Australian PM hits out at China over ‘dangerous’ sonar use on divers

Australia's Prime Minister Anthony Albanese, left, meets with China's President Xi Jinping at the Great Hall of the People in Beijing (AP)
Australia's Prime Minister Anthony Albanese, left, meets with China's President Xi Jinping at the Great Hall of the People in Beijing (AP)

Australian prime minister Anthony Albanese has accused China‘s navy of operating in a "dangerous" and "unprofessional" manner after an apparent sonar attack that left at least one Australian military diver injured.

Australia said a Chinese Navy destroyer ignored requests to keep clear of the divers when the HMAS Toowoomba – a long-range frigate – was conducting a diving operation in Japan's exclusive economic zone on 14 November to clear fishing nets from its propellers.

Despite the Australian Navy frigate reportedly communicating its intentions, a Chinese ship approached the frigate and emitted dangerous sonar pulses, defence minister Richard Marles said on Saturday.

Medical assessments found minor injuries to divers likely caused by the destroyer's sonar, according to Australian authorities.

The Australian prime minister has been facing mounting domestic pressure to raise the issue directly with Chinese president Xi Jinping as the two briefly met on the sidelines of the Asia-Pacific Economic Cooperation (APEC) forum in San Francisco last week following his landmark visit to China earlier this month.

"This was dangerous, it was unsafe and unprofessional from the Chinese warship," Mr Albanese told Sky News Australia, publically addressing the incident for the first time.

He said the incident caused injury to one person and showed the need for "communication guardrails" between militaries.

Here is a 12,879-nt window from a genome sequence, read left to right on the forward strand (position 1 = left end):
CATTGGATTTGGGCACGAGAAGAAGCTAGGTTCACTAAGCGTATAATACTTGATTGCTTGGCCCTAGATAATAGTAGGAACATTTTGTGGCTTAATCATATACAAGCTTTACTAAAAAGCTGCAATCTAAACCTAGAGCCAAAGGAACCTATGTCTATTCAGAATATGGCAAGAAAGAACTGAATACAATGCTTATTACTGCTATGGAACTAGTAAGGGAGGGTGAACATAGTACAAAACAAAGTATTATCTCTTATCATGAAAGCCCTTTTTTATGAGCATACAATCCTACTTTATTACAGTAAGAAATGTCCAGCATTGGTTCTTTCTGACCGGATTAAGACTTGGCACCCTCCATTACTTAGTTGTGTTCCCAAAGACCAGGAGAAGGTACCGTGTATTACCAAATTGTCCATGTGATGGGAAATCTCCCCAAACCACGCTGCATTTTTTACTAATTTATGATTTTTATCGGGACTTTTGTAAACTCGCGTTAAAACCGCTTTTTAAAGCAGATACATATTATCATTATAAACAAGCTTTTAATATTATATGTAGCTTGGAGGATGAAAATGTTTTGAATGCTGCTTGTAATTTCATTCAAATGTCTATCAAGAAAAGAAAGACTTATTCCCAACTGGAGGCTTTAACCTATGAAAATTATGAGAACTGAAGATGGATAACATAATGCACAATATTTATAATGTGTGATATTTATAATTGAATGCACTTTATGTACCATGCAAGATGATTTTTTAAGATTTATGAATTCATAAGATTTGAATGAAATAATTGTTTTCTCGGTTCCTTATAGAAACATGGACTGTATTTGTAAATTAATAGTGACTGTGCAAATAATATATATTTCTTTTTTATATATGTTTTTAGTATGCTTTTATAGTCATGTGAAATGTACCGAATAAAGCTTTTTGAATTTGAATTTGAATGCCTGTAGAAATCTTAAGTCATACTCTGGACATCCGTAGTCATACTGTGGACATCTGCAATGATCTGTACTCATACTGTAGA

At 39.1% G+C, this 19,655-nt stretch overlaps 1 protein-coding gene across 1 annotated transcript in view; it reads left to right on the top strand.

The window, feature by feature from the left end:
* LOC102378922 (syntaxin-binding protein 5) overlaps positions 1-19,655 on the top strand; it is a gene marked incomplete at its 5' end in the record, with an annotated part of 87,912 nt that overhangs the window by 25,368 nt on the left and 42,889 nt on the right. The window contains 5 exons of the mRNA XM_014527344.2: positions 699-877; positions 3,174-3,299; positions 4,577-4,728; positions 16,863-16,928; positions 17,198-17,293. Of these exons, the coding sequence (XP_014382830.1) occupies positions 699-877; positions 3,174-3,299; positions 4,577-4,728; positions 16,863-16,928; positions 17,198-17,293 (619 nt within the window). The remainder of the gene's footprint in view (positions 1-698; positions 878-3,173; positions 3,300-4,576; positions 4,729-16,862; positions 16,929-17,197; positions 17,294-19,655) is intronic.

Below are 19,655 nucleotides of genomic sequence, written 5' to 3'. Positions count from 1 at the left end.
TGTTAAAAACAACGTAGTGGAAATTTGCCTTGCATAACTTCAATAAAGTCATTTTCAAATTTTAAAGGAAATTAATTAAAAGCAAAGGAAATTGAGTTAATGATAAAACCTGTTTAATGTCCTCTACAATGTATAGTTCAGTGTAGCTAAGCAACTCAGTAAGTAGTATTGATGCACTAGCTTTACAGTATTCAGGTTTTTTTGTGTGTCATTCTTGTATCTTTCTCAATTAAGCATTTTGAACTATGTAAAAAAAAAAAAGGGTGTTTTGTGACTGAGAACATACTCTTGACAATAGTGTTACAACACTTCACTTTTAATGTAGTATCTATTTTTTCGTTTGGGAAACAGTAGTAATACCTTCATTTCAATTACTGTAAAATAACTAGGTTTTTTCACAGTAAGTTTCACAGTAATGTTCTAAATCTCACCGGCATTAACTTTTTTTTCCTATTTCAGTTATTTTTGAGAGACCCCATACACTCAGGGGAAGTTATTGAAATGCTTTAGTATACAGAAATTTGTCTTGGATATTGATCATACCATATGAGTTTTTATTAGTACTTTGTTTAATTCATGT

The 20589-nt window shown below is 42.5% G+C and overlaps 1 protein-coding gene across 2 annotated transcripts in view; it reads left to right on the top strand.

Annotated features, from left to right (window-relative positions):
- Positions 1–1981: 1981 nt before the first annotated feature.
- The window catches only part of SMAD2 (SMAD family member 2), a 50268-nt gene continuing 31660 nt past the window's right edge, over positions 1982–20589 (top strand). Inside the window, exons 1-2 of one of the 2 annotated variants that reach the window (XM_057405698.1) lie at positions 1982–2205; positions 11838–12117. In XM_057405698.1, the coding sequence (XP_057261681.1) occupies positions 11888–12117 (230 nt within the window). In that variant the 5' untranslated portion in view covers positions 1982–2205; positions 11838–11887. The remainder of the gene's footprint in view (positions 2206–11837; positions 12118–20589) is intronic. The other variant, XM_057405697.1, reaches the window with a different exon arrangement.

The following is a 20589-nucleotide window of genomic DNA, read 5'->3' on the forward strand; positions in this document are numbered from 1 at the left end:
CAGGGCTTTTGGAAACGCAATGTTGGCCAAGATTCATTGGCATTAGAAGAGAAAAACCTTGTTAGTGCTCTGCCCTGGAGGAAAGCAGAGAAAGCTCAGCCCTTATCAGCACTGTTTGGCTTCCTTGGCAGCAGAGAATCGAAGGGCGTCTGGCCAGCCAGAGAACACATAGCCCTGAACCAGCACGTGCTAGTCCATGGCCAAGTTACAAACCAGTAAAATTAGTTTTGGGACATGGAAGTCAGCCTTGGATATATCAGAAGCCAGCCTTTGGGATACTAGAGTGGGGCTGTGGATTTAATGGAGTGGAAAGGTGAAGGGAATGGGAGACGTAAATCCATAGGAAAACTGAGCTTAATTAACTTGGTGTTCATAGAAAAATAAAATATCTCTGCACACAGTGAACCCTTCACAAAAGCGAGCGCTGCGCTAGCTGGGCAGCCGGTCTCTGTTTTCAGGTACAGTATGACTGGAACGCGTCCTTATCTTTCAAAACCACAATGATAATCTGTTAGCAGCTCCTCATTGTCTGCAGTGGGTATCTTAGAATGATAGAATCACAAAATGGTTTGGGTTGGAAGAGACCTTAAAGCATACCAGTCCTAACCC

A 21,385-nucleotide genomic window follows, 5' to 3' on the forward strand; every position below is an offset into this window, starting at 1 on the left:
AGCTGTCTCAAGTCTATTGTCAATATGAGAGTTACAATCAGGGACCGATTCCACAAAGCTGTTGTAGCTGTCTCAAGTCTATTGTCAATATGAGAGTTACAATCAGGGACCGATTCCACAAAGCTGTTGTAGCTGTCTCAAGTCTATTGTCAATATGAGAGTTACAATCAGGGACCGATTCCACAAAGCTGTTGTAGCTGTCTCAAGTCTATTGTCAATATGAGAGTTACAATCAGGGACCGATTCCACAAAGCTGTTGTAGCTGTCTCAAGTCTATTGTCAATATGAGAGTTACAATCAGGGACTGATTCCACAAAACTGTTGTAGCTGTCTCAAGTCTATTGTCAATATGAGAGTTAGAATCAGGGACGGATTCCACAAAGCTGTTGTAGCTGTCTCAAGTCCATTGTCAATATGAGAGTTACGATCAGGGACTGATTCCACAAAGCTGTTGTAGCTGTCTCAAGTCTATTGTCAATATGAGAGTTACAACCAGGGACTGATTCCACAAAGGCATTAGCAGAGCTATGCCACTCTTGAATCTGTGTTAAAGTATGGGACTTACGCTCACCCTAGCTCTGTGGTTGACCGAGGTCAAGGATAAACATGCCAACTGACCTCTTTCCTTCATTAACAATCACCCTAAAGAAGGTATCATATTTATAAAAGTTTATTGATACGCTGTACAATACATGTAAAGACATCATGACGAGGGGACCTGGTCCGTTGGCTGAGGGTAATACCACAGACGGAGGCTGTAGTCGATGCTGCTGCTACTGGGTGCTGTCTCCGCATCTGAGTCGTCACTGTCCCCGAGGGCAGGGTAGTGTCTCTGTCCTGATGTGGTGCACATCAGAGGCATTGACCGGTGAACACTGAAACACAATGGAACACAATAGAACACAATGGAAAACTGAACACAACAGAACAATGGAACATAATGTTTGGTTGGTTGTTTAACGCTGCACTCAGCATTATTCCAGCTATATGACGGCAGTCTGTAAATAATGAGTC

"We need to avoid reckless events like this. This is why we’ve made our strong objections to China. This is one of those times we disagree with China ... this sort of event should not occur," the prime minister said.

Mr Albanese said the incident was raised through "all of the normal channels", but didn't disclose if it was discussed in his private meeting with Mr Xi at APEC.

"The consequences of these events are that they do damage to the relationship. And this certainly is an event that does do damage. And we've made that very clear to China," he added.

Opposition in Australia said the prime minister should have raised the issued directly with the Chinese president.

Mr Albanese “would have known this happened and he has boasted about the time that he spent with Xi Jinping and China’s foreign minister, Wang Yi, while he was there”, said shadow home affairs minister James Paterson.

"But did he raise this question?" he asked. “He hasn’t said so and if he’s not saying so it would appear the answer is he didn’t.”

The US, Canada and Australian militaries have previously complained about "dangerous actions" by the Chinese navy and air force, which have often led to fears of collision.

Washington last month released footage of more than 180 Chinese intercepts of US fighter jets in the western Pacific over the past two years.

Ely Ratner, the assistant secretary of defence for Indo-Pacific security affairs, said there has been a “sharp increase in coercive and risky operational behaviour in the East and South China seas”.

“The bottom line is that in many cases, this type of operational behaviour can cause active and dangerous accidents” and can lead inadvertently to conflict, Mr Ratner added.